In patients in whom this is not appropriate and blood thinners are contraindicated, an interventional radiologist can insert a vena cava filter, a small device that functions like a catcher’s mitt to capture blood clots, but allows normal liquid blood to pass. People with symptoms of DVT should first go to an emergency room to seek help, to receive initial treatment with blood thinners to prevent a pulmonary embolism. After treatment with blood thinners, if symptoms such as leg pain and swelling continue, patients should obtain a consultationconsult with an interventional radiologist for further evaluation.
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The deep veins that lie near the center of the leg are surrounded by powerful muscles that contract and force deoxygenated blood back to the lungs and heart. One-way valves prevent the back-flow of blood between the contractions. When the circulation of the blood slows down due to illness, injury or inactivity, blood can accumulate or “pool,” which provides an ideal setting for clot formation. One in every 100 people who develops DVT dies. Recently, it has been referred to as “Economy Class Syndrome” due to the occurrence after sitting on long flights.
In the United States alone, 600,000 new cases are diagnosed each year.
Some of these include:
Clinical resolution of pain and swelling and restoration of blood flow in the vein is greater than 85 percent with the catheter-directed technique.
Sitting in one position for a long period of time can increase one’s chances for DVT. To help prevent DVT on long trips:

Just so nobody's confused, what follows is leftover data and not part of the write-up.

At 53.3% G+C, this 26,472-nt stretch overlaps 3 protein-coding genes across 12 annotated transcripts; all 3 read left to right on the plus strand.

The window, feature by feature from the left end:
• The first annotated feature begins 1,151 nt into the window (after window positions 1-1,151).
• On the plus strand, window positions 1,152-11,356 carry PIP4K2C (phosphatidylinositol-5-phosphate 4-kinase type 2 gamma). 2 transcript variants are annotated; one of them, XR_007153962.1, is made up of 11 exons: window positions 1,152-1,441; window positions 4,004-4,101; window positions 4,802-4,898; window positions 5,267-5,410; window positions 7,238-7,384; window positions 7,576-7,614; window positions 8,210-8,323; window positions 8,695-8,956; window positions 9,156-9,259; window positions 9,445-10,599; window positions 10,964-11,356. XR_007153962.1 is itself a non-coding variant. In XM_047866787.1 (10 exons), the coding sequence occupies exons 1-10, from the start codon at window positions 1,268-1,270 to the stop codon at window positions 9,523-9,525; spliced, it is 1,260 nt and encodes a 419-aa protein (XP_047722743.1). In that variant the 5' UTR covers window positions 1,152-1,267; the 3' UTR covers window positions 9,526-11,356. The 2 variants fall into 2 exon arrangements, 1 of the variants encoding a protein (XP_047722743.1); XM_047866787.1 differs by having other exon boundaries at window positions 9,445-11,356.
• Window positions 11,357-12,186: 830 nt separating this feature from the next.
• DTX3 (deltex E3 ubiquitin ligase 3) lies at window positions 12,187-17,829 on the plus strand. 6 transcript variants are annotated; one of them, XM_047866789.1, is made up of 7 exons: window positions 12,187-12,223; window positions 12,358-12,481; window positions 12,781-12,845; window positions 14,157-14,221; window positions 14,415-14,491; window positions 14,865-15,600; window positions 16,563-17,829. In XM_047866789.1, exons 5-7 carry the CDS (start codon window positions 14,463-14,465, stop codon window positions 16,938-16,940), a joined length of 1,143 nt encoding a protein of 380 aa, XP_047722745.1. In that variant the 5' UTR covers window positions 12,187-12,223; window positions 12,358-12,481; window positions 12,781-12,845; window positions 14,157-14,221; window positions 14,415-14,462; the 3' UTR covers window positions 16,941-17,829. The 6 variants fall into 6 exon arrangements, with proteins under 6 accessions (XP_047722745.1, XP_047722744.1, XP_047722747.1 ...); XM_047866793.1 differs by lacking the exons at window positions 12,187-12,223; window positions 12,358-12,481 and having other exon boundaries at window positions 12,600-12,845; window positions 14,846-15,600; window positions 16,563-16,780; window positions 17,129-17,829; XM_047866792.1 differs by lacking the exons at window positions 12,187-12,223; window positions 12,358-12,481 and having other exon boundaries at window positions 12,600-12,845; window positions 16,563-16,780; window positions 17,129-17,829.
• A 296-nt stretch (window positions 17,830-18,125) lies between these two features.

Left untreated, a deep vein thrombosis can break off and travel in the circulation, getting trapped in the lung, where it blocks the oxygen supply, causing heart failure. This is known as a pulmonary embolism, which can be fatal. With early treatment, people with DVT can reduce their chances of developing a life-threatening pulmonary embolism to less than 1 percent. Blood thinners like heparin and coumadin are effective in preventing further clotting and can prevent a pulmonary embolism from occurring.
Some symptoms of a pulmonary embolism are:
In an inferior vena cava filter placement procedure, interventional radiologists use image guidance to place a filter in the inferior vena cava (IVC), the large vein in the abdomen that returns blood from the lower body to the heart.
Blood clots that develop in the veins of the leg or pelvis, a condition called deep vein thrombosis (DVT), occasionally break up and large pieces of the clot can travel to the lungs. An IVC filter traps large clot fragments and prevents them from traveling through the vena cava vein to the heart and lungs, where they could cause severe complications or even death.
Until recently, IVC filters were available only as permanently implanted devices. Newer filters, called optionally retrievable filters, may be left in place permanently or have the option to be removed from the blood vessel later. This removal may be performed when the risk of a clot traveling to the lung has passed. Removal of an IVC filter eliminates any long-term risks of having the filter in place. It does not address the cause of deep vein thrombosis or coagulation. Your referring physician will determine if blood thinners are still necessary.
Inferior vena cava (IVC) filters are placed in patients who have a history of or are at risk of developing blood clots in the legs, including patients:
IVC filters are used when patients cannot be successfully treated by other methods, including blood thinning agents.